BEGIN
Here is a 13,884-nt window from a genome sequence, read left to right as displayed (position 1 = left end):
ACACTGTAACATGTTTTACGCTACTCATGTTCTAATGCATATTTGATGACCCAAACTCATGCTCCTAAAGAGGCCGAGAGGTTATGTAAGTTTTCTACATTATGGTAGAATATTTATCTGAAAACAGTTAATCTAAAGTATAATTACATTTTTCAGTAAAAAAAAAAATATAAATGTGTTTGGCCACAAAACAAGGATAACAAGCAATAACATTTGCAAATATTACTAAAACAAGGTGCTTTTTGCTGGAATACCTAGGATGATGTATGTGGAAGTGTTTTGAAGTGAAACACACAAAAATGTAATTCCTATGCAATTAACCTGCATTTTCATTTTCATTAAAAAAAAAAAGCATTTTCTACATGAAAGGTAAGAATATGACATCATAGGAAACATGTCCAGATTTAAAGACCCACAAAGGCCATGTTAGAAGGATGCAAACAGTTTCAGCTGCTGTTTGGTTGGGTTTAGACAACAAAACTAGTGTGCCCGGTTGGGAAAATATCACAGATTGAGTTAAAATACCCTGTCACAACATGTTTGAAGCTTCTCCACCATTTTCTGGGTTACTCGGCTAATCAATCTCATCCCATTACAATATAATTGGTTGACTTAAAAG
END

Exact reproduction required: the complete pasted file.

Here is a 13,884-nt window from a genome sequence, read left to right as displayed (position 1 = left end):
ACACTGTAACATGTTTTACGCTACTCATGTTCTAATGCATATTTGATGACCCAAACTCATGCTCCTAAAGAGGCCGAGAGGTTATGTAAGTTTTCTACATTATGGTAGAATATTTATCTGAAAACAGTTAATCTAAAGTATAATTACATTTTTCAGTAAAAAAAAAAATATAAATGTGTTTGGCCACAAAACAAGGATAACAAGCAATAACATTTGCAAATATTACTAAAACAAGGTGCTTTTTGCTGGAATACCTAGGATGATGTATGTGGAAGTGTTTTGAAGTGAAACACACAAAAATGTAATTCCTATGCAATTAACCTGCATTTTCATTTTCATTAAAAAAAAAAAGCATTTTCTACATGAAAGGTAAGAATATGACATCATAGGAAACATGTCCAGATTTAAAGACCCACAAAGGCCATGTTAGAAGGATGCAAACAGTTTCAGCTGCTGTTTGGTTGGGTTTAGACAACAAAACTAGTGTGCCCGGTTGGGAAAATATCACAGATTGAGTTAAAATACCCTGTCACAACATGTTTGAAGCTTCTCCACCATTTTCTGGGTTACTCGGCTAATCAATCTCATCCCATTACAATATAATTGGTTGACTTAAAAG